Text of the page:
How are you getting on? We have all the basics together now and I hope that you are really starting to communicate with your dog in a consistent and kind way.
Over this last few weeks we are going to concentrate on some of the more intricate behaviors and even some problems that may occur when you live with a dog. We will talk about the dog that struggles socially and how to help him to relax in public.
First of all though it is important that we talk about free running and recall. So that is what week nine is all about.
The Essential Free Run
Every dog needs a free run as part of their nature and if a dog doesn’t get to use up his, or her, energy then behaviour problems will occur. Even the very best behaved pet that is happy to settle in the home whether he has been for a run or not will suffer if he isn’t given the opportunity to stretch his muscles. A bored dog will become depressed, destructive or even aggressive.
I have heard many reasons for not giving a dog the free run that he needs yet the main one is that the dog owner is scared of their pet running away and never coming back. This is a scenario that is avoidable though and any dog can be taught to come when called with the right strategy.
Recall training can be broken down into easy steps and then recall games added to strengthen the behaviour. The exact same approach is taken when teaching recall as when teaching anything else to the dog. You always set the dog up to succeed, never allow room for failure and build his confidence high.
In addition with recall you need to make certain that your dog sees you as the most interesting and attractive prospect in the area. If you are red faced and shouting his name with frustration he is less likely to want to come back, isn’t he?
Whether your dog is ten weeks or ten years old puppy recall steps will work in the same way. For success it is vital not to move on from the present step unless it is absolutely 100% learned and established, remember we are aiming for success even if we have to manipulate it at first.
There are some things that it’s important to take into account when teaching recall. First of all your dog’s breed. Was he bred as a working dog and did his role include running, such as a snow dog like a husky, or do his genes contain a diluted need to chase wildlife like the spaniel ?
Know Your Breed
Take some time to look at your dog’s breed now. What is his genetic history? Then ask yourself whether this could hinder his recall training in any way.
For instance the Cavalier King Charles spaniel has a tendency to chase anything that moves, though he might not even know why. Whilst the beagle and other hounds run in packs, in their original role, and when running they become ‘cloth eared’ and deaf to the sound of a recall.
As we have domesticated dogs we have diluted some of their working genes, whilst accentuating others. Look at the history of your dog’s breed then ask yourself how typical your dog is. This knowledge and understanding will be greatly helpful to you for the rest of your lives together.
Stages of Training – Recall
Whether you have never allowed your dog off his leash or he runs away every time you do, these stages will help. It is much better to go too slowly though this than too quick because the idea is to avoid giving your dog the idea of running away.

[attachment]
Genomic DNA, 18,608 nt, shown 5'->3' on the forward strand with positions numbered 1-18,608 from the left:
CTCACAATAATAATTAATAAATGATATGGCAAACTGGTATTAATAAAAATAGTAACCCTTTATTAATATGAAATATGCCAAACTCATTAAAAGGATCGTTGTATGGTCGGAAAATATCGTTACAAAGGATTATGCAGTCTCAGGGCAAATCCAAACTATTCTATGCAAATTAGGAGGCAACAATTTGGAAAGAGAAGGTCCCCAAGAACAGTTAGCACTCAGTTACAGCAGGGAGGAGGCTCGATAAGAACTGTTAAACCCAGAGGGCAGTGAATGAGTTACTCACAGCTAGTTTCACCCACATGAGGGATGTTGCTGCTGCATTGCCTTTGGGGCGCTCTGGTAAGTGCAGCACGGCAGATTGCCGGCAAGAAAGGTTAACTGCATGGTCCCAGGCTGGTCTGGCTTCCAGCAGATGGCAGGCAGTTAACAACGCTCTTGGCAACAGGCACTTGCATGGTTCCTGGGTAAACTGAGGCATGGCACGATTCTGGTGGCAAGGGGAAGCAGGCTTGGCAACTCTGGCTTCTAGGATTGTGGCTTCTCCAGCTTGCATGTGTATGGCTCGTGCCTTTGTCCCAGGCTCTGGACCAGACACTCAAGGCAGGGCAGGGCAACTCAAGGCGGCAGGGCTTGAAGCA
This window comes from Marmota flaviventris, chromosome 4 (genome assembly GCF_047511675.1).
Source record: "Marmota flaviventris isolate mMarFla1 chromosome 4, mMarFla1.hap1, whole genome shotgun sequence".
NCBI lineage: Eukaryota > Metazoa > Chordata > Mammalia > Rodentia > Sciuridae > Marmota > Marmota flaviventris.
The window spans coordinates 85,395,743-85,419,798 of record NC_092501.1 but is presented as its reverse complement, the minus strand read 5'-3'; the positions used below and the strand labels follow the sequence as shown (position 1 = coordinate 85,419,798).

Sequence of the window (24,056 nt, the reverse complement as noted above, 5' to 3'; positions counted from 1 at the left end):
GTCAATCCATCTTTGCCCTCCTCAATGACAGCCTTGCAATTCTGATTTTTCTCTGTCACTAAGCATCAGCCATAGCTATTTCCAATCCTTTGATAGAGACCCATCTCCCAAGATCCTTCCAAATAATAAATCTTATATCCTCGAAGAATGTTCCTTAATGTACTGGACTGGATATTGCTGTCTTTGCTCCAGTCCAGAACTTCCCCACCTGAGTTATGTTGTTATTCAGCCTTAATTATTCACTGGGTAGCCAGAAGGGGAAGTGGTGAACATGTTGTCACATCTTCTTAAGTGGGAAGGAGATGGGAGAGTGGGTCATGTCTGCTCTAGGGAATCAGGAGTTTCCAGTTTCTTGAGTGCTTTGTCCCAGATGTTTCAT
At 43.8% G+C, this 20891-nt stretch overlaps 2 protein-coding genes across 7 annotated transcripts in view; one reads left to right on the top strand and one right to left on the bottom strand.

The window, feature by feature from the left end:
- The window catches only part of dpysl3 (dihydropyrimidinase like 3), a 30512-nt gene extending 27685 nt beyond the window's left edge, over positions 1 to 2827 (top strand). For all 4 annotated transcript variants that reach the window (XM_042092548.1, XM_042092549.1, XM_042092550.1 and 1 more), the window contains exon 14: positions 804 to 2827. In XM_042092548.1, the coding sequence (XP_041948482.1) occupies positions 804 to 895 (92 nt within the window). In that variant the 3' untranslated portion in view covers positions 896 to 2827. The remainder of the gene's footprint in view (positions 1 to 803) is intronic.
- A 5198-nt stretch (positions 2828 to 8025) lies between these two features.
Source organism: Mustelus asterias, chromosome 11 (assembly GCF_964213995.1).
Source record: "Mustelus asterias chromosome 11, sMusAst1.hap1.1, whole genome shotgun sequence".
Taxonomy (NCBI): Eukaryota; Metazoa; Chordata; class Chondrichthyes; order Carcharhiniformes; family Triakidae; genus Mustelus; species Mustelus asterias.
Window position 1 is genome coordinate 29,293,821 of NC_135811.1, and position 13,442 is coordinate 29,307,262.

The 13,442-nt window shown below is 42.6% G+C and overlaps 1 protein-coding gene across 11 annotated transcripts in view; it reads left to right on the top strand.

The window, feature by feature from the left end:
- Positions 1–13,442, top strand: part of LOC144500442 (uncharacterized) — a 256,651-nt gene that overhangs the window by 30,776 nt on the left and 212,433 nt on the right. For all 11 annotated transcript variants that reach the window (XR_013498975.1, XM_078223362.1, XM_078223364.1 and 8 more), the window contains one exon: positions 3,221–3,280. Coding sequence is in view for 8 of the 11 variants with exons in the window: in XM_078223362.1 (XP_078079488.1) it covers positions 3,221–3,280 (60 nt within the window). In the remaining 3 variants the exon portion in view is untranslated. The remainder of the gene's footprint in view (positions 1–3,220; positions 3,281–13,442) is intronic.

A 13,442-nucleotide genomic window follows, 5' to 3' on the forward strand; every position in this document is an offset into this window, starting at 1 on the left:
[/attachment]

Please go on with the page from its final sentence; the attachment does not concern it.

1. Work out a motivator – involve your clicker and some tasty treats of course – but also carry a squeaky toy or something of equal fascination to your dog.
2. Walk with the dog on the leash and call him back regularly. As he is heading back towards you click, then take his collar and give him the treat.
3. Use a longer leash and follow the same process as above. It is vital to take the dog’s collar every time you give him the treat because this prevents the act of ‘grab and run’
4. Only when your dog is coming back every single time enlist the help of a friend. Your helper in going to hold your dog and you are going to show the dog a treat, take a few steps away and call the dog, your helper is then going to release him as you call. Click, take his collar and treat in exactly the same way.
5. Then, when the above steps are established you can lengthen the distance you go before the dog is released, you can start to run away and hide, and eventually you can start to allow the dog off leash and practice calling him back a few times each walk.
Recall Success Secrets
In addition to the above steps there are some common practices that good dog trainers apply when teaching recall. Take a look;
· Never call a dog when he is unlikely to respond. If your dog is already running towards something interesting and you call him back then you may be asking too much of him. It’s far better to keep quiet than set your dog up to fail by calling him when he is unlikely to come.
· Set up positive results. When your dog is looking for the next thing to do this is the best time to call him and show the treat. Yes, it’s trickery but it will convince the dog that he comes each time you call.
· Never chase your dog. If possible run the other way if he is ignoring you, use an interesting voice and run away. By being the most interesting thing in the area and rapidly disappearing into the distance you are most likely to attract the attention of your dog.
. Never punish your dog when he gets to you. Always be welcoming and friendly, no matter how frustrated you are, or he may not come back at all next time.
A Week of Smart Recall
This week I would like you to practice the stages of recall training described here. Even if your dog already comes, every time he is called, these stages are fun and will build your relationship and make his focus on you stronger, for those times you may need it.
Remember to start in areas of low distraction, as with everything else your dog learns, and gradually build up his and your confidence in busier areas.
Wednesday 20th May 2015